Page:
Nicola Upson remembers P. D. James
As part of our celebrations for the centenary of P. D. James’ birth, author of the Josephine Tey novels Nicola Upson shares her memories of the crime writing icon.
There’s a pen pot on my desk that means the world to me, a mug in the shape of a rabbit’s face, with eyes that have a familiar twinkle. For years before I inherited it, that rabbit sat on P. D. James’s desk, a silent collaborator in the fine art of murder; now, it’s my companion through good writing days and bad, a talisman of almost sacred significance.
P. D. James’s books were an inspiration to me long before I knew her as Phyllis and called her a friend. The first time we met was to talk about Josephine Tey, whose books she greatly admired, and from then on she became a wonderful advocate of the project that started as a straightforward biography and metamorphosed into a fictional celebration of Tey’s life and work. Phyllis was the first person other than my partner, Mandy, with whom I discussed the prospect of putting Tey into a novel, an idea she encouraged with the immortal words ‘if it’s legal, dear, you must do it’, and when I was struggling to find a title for my second book which would satisfy both me and Faber, it was Phyllis who came to the rescue. I was at my wits’ end, almost past caring what the book was called as long as it came out with something on the cover, but Phyllis had the bit between her teeth. She sent me a quotation from a nineteenth century poem by the American preacher, T. C. Williams:
Death is an angel with two faces –
To us he turns
A face of terrors, blighting all things fair.
The other burns
With glory of the stars, a love is there.
The novel in question was a dark book, filled with violent deeds committed against a violent landscape; so dark, in fact, that the much-missed Reg Hill once said that it ‘did for Cornwall what Attilla the Hun did for Rome’. Phyllis, though, was as individual in her reading as in her writing, and she didn’t see it in quite the same way. ‘I’m sending you this because of the mention of love,’ she wrote, ‘and love, of course, is at the heart of the novel’. She suggested Angel With Two Faces as a title, which is what the book immediately became, and reminded me that she had also struggled to find titles in the past; in one particular case, she had resorted to a prayer to St Anthony, patron saint of lost things, and awoke the next morning with the words ‘Innocent Blood’ on her lips. The arrival of that note and that poem in my in-box felt just as miraculous to me at the time, and for a long while after that in our household, Phyllis was affectionately known as St Anthony of Holland Park.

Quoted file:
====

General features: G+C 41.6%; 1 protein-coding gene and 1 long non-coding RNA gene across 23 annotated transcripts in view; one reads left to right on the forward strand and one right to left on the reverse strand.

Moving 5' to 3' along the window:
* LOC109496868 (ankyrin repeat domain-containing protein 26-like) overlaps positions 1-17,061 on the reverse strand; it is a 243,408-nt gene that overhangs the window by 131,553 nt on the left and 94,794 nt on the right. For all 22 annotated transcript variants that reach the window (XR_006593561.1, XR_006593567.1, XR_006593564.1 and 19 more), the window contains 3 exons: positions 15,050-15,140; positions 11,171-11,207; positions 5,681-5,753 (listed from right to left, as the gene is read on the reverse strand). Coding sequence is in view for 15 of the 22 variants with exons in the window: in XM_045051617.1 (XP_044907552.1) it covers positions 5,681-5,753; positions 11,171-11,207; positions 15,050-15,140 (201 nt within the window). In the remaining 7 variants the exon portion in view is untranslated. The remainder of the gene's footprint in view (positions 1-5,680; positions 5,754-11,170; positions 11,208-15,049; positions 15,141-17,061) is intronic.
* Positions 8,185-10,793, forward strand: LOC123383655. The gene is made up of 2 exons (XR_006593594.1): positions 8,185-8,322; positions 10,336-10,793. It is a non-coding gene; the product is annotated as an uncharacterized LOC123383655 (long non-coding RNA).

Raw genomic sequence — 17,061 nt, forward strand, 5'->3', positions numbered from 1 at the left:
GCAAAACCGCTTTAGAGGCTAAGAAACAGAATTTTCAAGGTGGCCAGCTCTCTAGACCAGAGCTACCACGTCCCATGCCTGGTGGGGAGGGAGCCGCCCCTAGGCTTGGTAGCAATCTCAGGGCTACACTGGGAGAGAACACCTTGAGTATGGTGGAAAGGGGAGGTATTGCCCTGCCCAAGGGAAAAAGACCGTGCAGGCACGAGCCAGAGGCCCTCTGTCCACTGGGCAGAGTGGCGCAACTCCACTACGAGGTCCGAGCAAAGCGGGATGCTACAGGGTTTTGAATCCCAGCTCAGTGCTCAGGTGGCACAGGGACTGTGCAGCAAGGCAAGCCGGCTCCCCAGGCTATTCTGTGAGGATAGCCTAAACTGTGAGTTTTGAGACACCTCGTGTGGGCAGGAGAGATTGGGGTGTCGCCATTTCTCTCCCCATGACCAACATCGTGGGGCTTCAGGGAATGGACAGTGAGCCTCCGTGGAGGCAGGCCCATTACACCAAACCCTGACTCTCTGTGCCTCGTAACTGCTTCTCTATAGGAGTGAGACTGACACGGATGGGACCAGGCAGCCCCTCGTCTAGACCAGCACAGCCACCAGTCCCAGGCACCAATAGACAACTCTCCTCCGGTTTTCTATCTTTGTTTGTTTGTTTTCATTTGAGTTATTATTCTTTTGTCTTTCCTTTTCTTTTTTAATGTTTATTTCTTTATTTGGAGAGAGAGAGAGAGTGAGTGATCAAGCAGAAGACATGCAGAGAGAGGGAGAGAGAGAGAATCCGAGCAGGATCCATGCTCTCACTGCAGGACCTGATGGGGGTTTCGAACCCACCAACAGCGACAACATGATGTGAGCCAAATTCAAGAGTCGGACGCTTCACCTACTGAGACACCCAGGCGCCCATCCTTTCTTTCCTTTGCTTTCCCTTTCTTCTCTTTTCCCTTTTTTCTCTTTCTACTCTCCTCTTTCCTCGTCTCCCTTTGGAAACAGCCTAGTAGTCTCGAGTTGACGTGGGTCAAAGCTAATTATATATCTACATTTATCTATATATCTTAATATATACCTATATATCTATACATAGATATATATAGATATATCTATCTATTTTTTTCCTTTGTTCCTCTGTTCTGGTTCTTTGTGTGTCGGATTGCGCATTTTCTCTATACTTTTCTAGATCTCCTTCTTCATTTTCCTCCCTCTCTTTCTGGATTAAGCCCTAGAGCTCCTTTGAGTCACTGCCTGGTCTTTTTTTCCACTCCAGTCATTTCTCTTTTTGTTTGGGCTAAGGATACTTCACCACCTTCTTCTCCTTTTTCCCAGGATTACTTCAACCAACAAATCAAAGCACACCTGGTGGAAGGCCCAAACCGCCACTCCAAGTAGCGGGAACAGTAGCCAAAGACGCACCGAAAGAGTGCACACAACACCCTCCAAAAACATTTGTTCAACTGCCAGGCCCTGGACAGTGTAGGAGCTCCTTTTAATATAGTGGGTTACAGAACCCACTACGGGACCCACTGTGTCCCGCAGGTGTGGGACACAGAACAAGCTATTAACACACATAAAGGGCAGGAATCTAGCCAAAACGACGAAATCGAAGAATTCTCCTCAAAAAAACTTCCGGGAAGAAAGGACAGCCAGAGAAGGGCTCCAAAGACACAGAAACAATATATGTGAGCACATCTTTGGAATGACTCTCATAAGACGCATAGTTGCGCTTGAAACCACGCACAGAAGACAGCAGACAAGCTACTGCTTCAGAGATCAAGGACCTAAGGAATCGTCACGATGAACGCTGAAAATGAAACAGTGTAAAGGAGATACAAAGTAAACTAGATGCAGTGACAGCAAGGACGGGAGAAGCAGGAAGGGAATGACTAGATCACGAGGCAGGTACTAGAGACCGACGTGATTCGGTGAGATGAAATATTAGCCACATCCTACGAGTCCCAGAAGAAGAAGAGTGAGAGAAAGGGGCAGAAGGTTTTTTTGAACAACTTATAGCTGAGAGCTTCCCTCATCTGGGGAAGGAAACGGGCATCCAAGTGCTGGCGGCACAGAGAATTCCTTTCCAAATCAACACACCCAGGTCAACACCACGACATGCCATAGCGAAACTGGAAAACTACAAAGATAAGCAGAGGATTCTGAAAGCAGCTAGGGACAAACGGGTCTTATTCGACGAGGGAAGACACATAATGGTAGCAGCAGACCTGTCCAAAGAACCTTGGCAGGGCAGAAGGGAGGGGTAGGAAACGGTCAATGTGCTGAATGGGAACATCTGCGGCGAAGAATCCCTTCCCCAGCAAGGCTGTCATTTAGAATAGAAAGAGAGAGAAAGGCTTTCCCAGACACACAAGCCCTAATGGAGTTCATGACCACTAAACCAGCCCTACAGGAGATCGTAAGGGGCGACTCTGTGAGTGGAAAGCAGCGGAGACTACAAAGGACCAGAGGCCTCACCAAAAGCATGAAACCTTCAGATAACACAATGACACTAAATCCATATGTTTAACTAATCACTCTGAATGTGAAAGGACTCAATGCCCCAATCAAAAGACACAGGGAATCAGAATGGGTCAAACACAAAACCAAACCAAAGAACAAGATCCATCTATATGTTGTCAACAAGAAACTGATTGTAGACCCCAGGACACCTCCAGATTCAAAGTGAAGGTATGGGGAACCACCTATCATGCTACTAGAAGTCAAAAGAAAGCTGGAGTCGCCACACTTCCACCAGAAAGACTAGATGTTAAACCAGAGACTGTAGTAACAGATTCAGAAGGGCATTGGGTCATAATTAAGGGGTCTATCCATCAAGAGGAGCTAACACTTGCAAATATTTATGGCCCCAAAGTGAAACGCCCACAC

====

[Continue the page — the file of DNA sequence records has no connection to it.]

Her wisdom was extraordinary, her kindness instinctive and unsentimental. When I had my first bad review, Phyllis phoned that evening and – without sympathy or even reference to the newspaper in question – she restored my faith in my writing. Having tea with her before meeting my American publisher for the first time, she could see I was nervous and I can still hear her vigorous encouragement ringing in my ears: ‘You’re going as a sought-after novelist, remember. It’s not a job interview.’ She never wasted time, her own or anyone else’s (that’s a lesson I still have to learn, as the rabbit on my desk will testify) and, most importantly, she taught by example, having an unswerving loyalty to her readers and a ruthless dedication to her work, which she always put first. And it was Phyllis who gave me the most important advice I’ve ever had: ‘Make it the best book you can, dear.’ Simple advice, perhaps, but she could always make common sense sound like a new and original idea.
Mandy and I both knew Phyllis before we met each other, and we saw her regularly together throughout the last fifteen years of her life. Despite – perhaps because of – all she had achieved, she was appreciative of the smallest acts of kindness: a bunch of tulips pleased her more than a grand bouquet; fish and chips at her kitchen table was as much of an occasion as lunch in a fine restaurant. It was the talk she loved most. News thrilled her, and she was interested in everything: tough times in our lives, or shared reasons to celebrate. She had a strong moral compass and a searing sense of justice, yet she was one of the least judgemental people I’ve met; once you had her friendship, you could tell her anything. And she had the wickedest sense of humour: the three of us cried with laughter around that table; I’ve never known anyone use the word ‘joy’ as often as Phyllis.
There are some lines in Devices and Desires that I find very hard to read now. Dalgliesh has inherited his aunt’s cottage on the Norfolk coast and he goes there after her death to sort through her things, pondering inevitably on what she meant to him: ‘Jane Dalgliesh had indeed seemed to him immortal. The very old, he thought, make our past. Once they go, it seems for a moment that neither it nor we have any real existence.’ I think a lot of us felt like that when Phyllis died, whether we missed her as a friend or as a writer and an inspiration. She has left the richest of legacies, in work that offers so much, in wisdom so generously given, and in the unexpected friendships brought about by her loss, but perhaps her most precious gift goes back to the poem she sent me – echoed in the closing lines of her final Dalgliesh novel, The Private Patient – and to the insistence that in offering our readers pain, we must also give them love.